Laurel, a newer neighbourhood in southeast Edmonton established in 2007 mirrors every other newer suburb on the city's outskirts.
Rows of mostly single-detached houses, the occasional park, lakes and ongoing construction on new-builds.
At the heart of the community are its members who have dedicated time, energy and ideas to make this neighbourhood the best it can be for its residents. Two such residents, Pawan Khurma and Ricardo Casanova have created the neighbourhood's own community league for future generations.
The Laurel Community League officially became a member of the Edmonton Federation of Community Leagues on June 2.
Casanova, who is president, said community leagues are important for building communities and making them safer.
"Just getting to know your neighbours and increasing that quality of life. So I really believe in community leagues and the EFCL, so I just wanted to be a part of it and help show a bit of leadership," he told CBC's Edmonton AM on Tuesday.
With Laurel, Edmonton now has 162 community leagues. Colin Johnson, the federation's deputy executive director says community leagues can be very beneficial, especially in suburban areas like Laurel that have very little amenities and places to gather.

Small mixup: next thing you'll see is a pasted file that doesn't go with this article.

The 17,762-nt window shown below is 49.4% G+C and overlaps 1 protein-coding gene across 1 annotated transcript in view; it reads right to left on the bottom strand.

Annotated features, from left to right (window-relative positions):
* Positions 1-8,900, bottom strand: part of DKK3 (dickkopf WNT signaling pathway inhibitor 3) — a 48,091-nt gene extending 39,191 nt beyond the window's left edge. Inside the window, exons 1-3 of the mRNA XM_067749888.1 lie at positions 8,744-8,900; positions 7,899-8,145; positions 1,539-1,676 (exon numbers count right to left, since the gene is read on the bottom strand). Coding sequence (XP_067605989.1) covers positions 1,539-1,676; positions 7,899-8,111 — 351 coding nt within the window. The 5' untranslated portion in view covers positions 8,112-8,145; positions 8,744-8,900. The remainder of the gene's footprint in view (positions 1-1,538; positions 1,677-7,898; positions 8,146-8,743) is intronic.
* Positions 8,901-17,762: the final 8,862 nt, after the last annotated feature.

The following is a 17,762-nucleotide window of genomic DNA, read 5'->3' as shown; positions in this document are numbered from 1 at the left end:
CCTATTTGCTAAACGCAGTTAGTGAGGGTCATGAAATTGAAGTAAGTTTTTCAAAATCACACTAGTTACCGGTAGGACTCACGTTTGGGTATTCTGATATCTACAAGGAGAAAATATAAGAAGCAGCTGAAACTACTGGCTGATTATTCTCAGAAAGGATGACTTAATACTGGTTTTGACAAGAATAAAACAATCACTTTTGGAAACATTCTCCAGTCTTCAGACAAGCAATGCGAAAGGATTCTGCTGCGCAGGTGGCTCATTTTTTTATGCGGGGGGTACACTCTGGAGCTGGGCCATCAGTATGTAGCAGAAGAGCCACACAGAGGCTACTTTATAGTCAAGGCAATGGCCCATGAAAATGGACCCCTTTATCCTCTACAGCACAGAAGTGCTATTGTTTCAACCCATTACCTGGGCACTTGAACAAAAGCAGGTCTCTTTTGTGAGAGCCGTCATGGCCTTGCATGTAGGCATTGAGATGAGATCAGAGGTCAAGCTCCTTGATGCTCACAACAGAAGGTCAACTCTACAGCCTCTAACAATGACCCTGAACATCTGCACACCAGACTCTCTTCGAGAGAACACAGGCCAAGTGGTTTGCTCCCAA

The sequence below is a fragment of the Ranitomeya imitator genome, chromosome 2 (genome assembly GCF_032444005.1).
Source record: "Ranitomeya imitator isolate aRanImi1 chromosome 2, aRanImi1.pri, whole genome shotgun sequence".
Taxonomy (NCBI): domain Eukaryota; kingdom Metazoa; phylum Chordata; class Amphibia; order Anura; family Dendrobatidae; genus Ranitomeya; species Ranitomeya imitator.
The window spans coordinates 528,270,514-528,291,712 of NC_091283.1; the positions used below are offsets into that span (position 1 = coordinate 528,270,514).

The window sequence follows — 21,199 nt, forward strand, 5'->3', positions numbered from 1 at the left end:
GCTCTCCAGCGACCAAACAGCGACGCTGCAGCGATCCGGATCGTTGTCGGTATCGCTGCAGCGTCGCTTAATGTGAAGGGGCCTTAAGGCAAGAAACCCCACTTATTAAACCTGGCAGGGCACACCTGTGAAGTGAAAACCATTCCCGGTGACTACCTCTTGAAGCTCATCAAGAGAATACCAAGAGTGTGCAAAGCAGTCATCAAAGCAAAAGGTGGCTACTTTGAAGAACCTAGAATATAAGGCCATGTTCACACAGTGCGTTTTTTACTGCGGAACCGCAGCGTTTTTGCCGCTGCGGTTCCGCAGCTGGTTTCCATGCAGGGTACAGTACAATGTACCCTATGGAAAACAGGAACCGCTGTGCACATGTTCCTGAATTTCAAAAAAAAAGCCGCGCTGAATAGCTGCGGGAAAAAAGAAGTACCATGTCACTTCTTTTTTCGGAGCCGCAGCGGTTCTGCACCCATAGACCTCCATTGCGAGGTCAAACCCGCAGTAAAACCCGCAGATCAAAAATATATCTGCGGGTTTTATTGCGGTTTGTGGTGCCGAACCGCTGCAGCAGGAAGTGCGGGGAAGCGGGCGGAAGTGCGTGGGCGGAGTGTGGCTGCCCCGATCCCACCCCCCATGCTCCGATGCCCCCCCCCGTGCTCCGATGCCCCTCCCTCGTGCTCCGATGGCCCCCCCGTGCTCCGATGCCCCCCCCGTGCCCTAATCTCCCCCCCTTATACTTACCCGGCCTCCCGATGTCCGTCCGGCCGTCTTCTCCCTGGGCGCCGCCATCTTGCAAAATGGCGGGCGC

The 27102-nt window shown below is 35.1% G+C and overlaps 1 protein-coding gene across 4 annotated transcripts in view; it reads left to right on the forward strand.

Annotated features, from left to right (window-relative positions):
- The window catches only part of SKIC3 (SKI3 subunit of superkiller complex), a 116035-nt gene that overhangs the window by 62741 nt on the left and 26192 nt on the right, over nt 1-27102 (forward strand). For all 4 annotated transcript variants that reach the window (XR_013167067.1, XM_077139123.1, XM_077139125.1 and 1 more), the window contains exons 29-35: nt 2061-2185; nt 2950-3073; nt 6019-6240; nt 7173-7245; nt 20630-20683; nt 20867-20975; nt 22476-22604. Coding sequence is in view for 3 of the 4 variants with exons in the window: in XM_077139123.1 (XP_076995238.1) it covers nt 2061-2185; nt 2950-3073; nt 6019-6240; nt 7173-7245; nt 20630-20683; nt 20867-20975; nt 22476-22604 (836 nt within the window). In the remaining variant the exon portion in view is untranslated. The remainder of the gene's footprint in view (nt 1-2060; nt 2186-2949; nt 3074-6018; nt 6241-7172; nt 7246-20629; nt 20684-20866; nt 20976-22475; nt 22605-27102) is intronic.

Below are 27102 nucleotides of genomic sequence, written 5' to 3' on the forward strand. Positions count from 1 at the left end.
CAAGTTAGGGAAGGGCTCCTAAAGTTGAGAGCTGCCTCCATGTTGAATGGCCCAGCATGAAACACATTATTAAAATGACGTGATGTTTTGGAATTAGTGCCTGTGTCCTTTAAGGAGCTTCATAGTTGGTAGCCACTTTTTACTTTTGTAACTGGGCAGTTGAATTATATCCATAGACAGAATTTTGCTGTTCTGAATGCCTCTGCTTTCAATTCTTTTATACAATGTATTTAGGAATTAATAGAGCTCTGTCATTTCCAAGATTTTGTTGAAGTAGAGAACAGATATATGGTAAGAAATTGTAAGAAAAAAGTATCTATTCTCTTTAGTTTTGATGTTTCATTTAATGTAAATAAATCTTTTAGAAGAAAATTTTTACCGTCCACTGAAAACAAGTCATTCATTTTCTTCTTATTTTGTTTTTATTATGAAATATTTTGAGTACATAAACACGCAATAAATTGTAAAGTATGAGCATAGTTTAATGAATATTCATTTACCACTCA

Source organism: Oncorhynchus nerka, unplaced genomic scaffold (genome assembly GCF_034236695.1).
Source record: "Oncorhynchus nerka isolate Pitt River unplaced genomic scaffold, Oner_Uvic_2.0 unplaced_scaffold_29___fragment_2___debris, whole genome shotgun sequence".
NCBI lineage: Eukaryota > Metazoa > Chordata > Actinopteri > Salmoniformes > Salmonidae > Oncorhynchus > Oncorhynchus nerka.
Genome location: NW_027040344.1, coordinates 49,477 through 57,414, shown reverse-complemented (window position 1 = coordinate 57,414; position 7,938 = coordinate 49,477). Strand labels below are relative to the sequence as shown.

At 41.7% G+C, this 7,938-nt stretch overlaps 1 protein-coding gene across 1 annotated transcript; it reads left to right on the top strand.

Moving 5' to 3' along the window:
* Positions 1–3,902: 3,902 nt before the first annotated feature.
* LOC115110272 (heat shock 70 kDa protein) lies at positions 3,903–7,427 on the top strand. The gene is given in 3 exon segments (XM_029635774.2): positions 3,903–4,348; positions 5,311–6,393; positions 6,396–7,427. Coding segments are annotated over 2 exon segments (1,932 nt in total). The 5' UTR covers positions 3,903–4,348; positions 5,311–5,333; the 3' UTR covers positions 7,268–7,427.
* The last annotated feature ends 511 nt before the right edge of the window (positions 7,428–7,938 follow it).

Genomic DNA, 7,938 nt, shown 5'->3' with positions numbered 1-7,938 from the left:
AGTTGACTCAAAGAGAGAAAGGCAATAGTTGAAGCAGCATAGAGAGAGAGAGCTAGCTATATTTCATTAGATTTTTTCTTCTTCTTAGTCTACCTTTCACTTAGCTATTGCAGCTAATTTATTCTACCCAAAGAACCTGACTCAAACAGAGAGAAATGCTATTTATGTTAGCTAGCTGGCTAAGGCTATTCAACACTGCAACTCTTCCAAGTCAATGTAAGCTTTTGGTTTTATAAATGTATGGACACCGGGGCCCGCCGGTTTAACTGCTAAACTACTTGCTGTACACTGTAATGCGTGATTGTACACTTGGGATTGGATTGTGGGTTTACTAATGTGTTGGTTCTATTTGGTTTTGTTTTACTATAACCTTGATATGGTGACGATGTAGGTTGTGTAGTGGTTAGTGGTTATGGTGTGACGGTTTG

"It provides a place for neighbours to gather and share their opinions," he said. "And alongside that comes the funding from the city for building that infrastructure, those amenities, and for running the programs."
In Edmonton, community leagues receive $15,000 from the city.
Casanova moved to Laurel just a few years ago from Terwillegar. Having previously served on the Meadows Community League, which covered his new neighbourhood Laurel, he reached out to the league again with an offer to help.
"They said 'actually Laurel needs their own community league and we need someone with board experience' and I was like 'ah, crap. OK, so, I guess that's what I'm doing now,'" he said.
Casanova is joined by Pawan Khurma, his vice-president and interim secretary. Khurma is one of the earliest residents of Laurel, having moved there in 2010, back when the neighbourhood was still large swaths of empty land.
"I have seen a lot of changes. I have seen the houses being built when there was like one-tenth of these houses in Laurel," he said.
Casanova said the beauty of the community is that it has people from all cultural, racial, religious and socio-economic backgrounds. He pointed to the field on 24th Street and 20th Avenue where he said there are often, "kids playing soccer; the uncles sitting around on the benches just chatting.
"It's a very vibrant community and family-focused," he said.